Washington: Researchers, including one of Indian-origin, are developing a blood test that can tell whether someone has peanut allergy and also determine how intense their allergic reaction will be.
Current peanut allergy tests are not very reliable when it comes to diagnosing the severity of an individual's allergic reaction, which can range from hives to life-threatening anaphylactic shock, researchers said.
Three researchers at the University of Connecticut (UConn) are developing a more advanced peanut allergy test that, based on initial results, is many times more sensitive than current procedures.
The new test is capable of determining the potential intensity of a patient's allergic reaction through just a few drops of blood.
When an allergic person eats peanuts, their immune system releases an antibody protein known as immunoglobulin E or IgE. These antibodies fight off peanut allergen molecules by binding to them and flushing them out of the body.
But the release of the antibodies causes tissue cells in the body to produce histamine, which in turn generates a variety of allergy symptoms such as itchy skin, runny nose, coughing, or wheezing.
The more antibodies that are released, the more histamine is generated, the stronger the person's allergic response.
"A patient who has a serious allergy and gets exposed to an allergen protein will form antibodies in their body that should stay there for awhile," said UConn Professor James Rusling, who specialises in detecting protein biomarkers and used a similar process to detect proteins linked to cancer.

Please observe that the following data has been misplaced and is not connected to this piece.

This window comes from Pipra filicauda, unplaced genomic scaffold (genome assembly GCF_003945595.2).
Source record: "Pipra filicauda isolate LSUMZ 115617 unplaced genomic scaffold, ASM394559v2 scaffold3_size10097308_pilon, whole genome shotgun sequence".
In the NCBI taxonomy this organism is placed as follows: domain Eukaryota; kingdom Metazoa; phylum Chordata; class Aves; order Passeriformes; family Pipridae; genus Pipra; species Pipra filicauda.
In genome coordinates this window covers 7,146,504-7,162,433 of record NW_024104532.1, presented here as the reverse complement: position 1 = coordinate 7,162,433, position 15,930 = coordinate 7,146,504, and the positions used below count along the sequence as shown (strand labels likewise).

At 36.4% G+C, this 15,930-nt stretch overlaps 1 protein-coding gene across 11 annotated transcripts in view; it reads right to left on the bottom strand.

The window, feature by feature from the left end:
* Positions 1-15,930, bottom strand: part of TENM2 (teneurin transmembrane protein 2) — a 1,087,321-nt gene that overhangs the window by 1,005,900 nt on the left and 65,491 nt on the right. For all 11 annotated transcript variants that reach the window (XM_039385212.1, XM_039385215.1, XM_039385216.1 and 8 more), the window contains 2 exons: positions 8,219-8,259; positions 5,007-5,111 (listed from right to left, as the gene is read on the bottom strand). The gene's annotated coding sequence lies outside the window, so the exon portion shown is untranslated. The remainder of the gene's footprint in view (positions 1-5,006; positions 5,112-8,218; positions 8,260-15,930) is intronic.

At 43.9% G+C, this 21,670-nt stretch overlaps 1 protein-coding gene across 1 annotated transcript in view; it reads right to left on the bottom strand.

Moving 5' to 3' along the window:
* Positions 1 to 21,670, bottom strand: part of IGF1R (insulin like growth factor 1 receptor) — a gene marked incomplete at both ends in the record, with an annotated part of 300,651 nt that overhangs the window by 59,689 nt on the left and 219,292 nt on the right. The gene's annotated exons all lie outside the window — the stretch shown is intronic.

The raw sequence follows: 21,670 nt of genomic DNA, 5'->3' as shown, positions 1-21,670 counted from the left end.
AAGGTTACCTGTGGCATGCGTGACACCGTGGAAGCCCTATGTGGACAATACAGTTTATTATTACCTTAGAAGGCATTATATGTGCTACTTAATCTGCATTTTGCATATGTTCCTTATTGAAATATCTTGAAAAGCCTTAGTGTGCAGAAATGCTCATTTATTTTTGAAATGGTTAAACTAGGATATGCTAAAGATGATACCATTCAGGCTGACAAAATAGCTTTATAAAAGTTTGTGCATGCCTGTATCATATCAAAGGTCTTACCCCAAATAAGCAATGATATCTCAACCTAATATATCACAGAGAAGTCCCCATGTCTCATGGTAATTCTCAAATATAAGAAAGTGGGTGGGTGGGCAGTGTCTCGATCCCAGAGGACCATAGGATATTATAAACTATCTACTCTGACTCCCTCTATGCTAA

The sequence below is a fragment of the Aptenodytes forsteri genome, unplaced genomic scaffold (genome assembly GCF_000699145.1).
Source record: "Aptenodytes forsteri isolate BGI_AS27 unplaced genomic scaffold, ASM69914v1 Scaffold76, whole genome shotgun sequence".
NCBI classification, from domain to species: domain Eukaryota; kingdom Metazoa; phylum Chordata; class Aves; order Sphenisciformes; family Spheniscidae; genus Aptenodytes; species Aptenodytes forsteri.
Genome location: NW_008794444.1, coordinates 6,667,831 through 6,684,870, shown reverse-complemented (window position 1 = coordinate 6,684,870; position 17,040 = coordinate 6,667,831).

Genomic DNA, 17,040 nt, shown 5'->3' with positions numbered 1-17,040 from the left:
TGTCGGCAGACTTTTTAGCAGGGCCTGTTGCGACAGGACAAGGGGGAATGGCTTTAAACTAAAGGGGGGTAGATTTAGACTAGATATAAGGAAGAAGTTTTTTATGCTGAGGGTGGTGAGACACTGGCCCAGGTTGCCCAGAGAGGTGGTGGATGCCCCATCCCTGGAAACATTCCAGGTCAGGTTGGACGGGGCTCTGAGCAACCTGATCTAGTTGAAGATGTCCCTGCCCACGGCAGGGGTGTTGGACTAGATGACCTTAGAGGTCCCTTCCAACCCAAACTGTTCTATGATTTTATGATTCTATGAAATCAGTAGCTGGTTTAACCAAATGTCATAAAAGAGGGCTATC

"Our theory is that the level of those antibodies can be used to predict how severe a patient's allergy is at any one point in time," Rusling said.
While existing peanut allergy tests can generally measure IgE antibodies found in a blood sample, the presence of other biomolecules can distort the results and they are not always accurate.
The allergy test designed by Rusling, Mark Peczuh and Challa Vijaya Kumar screens out other biomolecules and measures the presence of antibodies that bind to very specific protein fragments, called peptides, and carbohydrate residues found in peanuts.
"The traditional method of measuring these antibodies uses a mixture of all the peanut proteins, not individual parts," said Peczuh, a specialist in carbohydrate synthesis.
"But some of the stuff in the mixture can lead to readings that a patient is allergic when she or he is not. And the converse can be true, where the results show someone is not allergic when they actually are," Peczuh said.
Although the initial results are promising, the time frame for any clinical use of the test is still years away, researchers said.